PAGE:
While no two stories about Jewish genetic disorders or hereditary cancers are the same, we recognize that it can be helpful to hear from–and connect with–others facing similar genetic health challenges.
Below are stories from members of the Chicagoland Jewish community that illustrate different aspects of Jewish genetic health and how the Sarnoff Center provides education and support.
If you would like to share your story or are looking to connect with others, please contact the Sarnoff Center at JewishGenetics@juf.org.
Hereditary Cancer Stories
Learn more about navigating BRCA testing and what comes after from real stories by real people affected by BRCA mutations, and hear from a genetic counselor about what happens in a counseling session and more. You can also find more about peer-to-peer support for families facing increased risk of cancer or a cancer diagnosis on the cancer resources page.
Iris’ Story (Video)
In 2008, Iris was diagnosed with breast cancer and opted to have a bilateral mastectomy and preventive surgery to remove her ovaries. Watch Iris' story.
Zach’s Story (Video)
Zach’s sister, Alexa, was diagnosed with breast cancer as a young woman. Her diagnosis spurred the family to examine their health history and ultimately led to the discovery of a BRCA mutation that had been passed down from Zach’s grandfather. Watch Zach's story.
Alyssa’s Story (Video)
Alyssa knew about her family history of cancer and her personal risk of a BRCA mutation. After several years of screenings and consideration, she decided to undergo a risk-reducing operation before having children. Watch Alyssa's story.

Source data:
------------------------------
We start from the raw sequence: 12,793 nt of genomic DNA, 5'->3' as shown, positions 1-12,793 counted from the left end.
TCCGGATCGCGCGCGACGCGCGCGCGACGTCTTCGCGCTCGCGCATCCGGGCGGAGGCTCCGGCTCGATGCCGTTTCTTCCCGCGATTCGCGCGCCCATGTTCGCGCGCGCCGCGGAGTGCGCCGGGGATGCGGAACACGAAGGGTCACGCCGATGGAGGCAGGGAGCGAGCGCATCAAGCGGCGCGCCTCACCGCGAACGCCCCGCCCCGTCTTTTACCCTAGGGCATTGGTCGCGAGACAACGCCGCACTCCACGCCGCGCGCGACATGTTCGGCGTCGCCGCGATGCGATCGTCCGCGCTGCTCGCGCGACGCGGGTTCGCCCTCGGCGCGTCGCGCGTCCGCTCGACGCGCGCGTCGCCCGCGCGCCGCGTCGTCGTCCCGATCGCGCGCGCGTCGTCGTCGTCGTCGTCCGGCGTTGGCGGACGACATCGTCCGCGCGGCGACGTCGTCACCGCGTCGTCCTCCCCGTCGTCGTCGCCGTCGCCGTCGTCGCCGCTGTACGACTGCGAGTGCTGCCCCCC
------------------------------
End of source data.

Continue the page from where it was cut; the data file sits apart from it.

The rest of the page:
Jewish Genetic Disorders Stories
Learn more about what it means to be a carrier of a Jewish genetic disorder, and how carrier screening with genetic counseling can help each family make informed decisions around family building.
Carrier Screening: Two Family’s Stories
Two families share their stories about carrier screening and learning they were at risk to have a child with a genetic condition. They each chose the path best for their family and, today, have healthy children.
In 1999, I along with a few others founded the Center for Jewish Genetics. We founded the Center with the goal to educate the Jewish community about Jewish genetic disorders, and more.
What are prior participants in the Sarnoff Center’s carrier screening program saying?
“The screening made me feel confident getting pregnant.”
“I knew my husband was a carrier for Tay Sachs, because he is a twin and his brother tested positive for it. So we definitely needed to do testing before having children to see if I was also a carrier. Luckily, I was negative on everything and we were in the clear. It was so so helpful to have that information before we started our family.”
“We really appreciated knowing that we could move forward with starting our family with as much confidence as possible.”